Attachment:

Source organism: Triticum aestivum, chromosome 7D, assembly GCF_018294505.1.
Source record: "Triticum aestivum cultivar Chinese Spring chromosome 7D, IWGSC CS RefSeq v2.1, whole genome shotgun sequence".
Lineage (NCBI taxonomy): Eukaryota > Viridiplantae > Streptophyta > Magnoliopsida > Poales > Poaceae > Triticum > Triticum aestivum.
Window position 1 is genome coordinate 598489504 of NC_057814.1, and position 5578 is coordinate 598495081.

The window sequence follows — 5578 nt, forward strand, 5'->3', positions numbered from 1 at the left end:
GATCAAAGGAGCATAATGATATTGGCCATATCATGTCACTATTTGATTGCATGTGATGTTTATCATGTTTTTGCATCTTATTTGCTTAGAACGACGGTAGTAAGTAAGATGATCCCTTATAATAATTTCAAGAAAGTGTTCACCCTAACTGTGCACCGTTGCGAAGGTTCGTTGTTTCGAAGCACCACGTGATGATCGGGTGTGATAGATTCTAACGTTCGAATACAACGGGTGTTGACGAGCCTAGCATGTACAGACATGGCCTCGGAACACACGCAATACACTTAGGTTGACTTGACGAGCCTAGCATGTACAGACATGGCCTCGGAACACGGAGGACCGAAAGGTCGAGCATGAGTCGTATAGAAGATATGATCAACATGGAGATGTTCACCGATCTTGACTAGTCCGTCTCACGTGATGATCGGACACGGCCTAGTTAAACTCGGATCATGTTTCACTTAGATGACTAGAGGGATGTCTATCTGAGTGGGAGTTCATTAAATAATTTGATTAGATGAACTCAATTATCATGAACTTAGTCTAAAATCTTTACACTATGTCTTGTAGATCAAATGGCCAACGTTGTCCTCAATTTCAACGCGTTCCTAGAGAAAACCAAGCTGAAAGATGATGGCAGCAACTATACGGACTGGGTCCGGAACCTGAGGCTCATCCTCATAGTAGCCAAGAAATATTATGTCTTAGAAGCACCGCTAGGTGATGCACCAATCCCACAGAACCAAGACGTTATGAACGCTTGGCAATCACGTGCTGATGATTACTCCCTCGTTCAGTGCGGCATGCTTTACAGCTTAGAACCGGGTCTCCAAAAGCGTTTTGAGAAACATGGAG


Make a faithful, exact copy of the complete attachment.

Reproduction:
Source organism: Triticum aestivum, chromosome 7D, assembly GCF_018294505.1.
Source record: "Triticum aestivum cultivar Chinese Spring chromosome 7D, IWGSC CS RefSeq v2.1, whole genome shotgun sequence".
Lineage (NCBI taxonomy): Eukaryota > Viridiplantae > Streptophyta > Magnoliopsida > Poales > Poaceae > Triticum > Triticum aestivum.
Window position 1 is genome coordinate 598489504 of NC_057814.1, and position 5578 is coordinate 598495081.

The window sequence follows — 5578 nt, forward strand, 5'->3', positions numbered from 1 at the left end:
GATCAAAGGAGCATAATGATATTGGCCATATCATGTCACTATTTGATTGCATGTGATGTTTATCATGTTTTTGCATCTTATTTGCTTAGAACGACGGTAGTAAGTAAGATGATCCCTTATAATAATTTCAAGAAAGTGTTCACCCTAACTGTGCACCGTTGCGAAGGTTCGTTGTTTCGAAGCACCACGTGATGATCGGGTGTGATAGATTCTAACGTTCGAATACAACGGGTGTTGACGAGCCTAGCATGTACAGACATGGCCTCGGAACACACGCAATACACTTAGGTTGACTTGACGAGCCTAGCATGTACAGACATGGCCTCGGAACACGGAGGACCGAAAGGTCGAGCATGAGTCGTATAGAAGATATGATCAACATGGAGATGTTCACCGATCTTGACTAGTCCGTCTCACGTGATGATCGGACACGGCCTAGTTAAACTCGGATCATGTTTCACTTAGATGACTAGAGGGATGTCTATCTGAGTGGGAGTTCATTAAATAATTTGATTAGATGAACTCAATTATCATGAACTTAGTCTAAAATCTTTACACTATGTCTTGTAGATCAAATGGCCAACGTTGTCCTCAATTTCAACGCGTTCCTAGAGAAAACCAAGCTGAAAGATGATGGCAGCAACTATACGGACTGGGTCCGGAACCTGAGGCTCATCCTCATAGTAGCCAAGAAATATTATGTCTTAGAAGCACCGCTAGGTGATGCACCAATCCCACAGAACCAAGACGTTATGAACGCTTGGCAATCACGTGCTGATGATTACTCCCTCGTTCAGTGCGGCATGCTTTACAGCTTAGAACCGGGTCTCCAAAAGCGTTTTGAGAAACATGGAG